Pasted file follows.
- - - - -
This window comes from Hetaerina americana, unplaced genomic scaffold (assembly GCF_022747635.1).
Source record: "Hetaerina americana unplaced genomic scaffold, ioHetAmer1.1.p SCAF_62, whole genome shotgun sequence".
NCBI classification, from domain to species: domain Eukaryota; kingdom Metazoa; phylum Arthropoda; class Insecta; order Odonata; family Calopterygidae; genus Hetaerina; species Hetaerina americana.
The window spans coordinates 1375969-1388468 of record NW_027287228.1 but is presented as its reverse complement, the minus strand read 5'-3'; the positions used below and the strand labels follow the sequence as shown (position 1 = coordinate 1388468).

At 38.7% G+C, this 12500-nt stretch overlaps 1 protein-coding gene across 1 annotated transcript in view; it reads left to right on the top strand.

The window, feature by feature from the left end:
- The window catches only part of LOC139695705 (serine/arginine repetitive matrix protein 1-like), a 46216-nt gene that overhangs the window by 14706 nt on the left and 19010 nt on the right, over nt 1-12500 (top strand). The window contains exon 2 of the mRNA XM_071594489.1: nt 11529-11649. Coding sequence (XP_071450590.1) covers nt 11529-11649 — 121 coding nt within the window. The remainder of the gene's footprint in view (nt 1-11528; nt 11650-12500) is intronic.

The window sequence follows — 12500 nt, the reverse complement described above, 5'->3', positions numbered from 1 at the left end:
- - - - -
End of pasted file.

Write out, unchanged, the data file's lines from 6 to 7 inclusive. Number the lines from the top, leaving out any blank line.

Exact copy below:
The window, feature by feature from the left end:
- The window catches only part of LOC139695705 (serine/arginine repetitive matrix protein 1-like), a 46216-nt gene that overhangs the window by 14706 nt on the left and 19010 nt on the right, over nt 1-12500 (top strand). The window contains exon 2 of the mRNA XM_071594489.1: nt 11529-11649. Coding sequence (XP_071450590.1) covers nt 11529-11649 — 121 coding nt within the window. The remainder of the gene's footprint in view (nt 1-11528; nt 11650-12500) is intronic.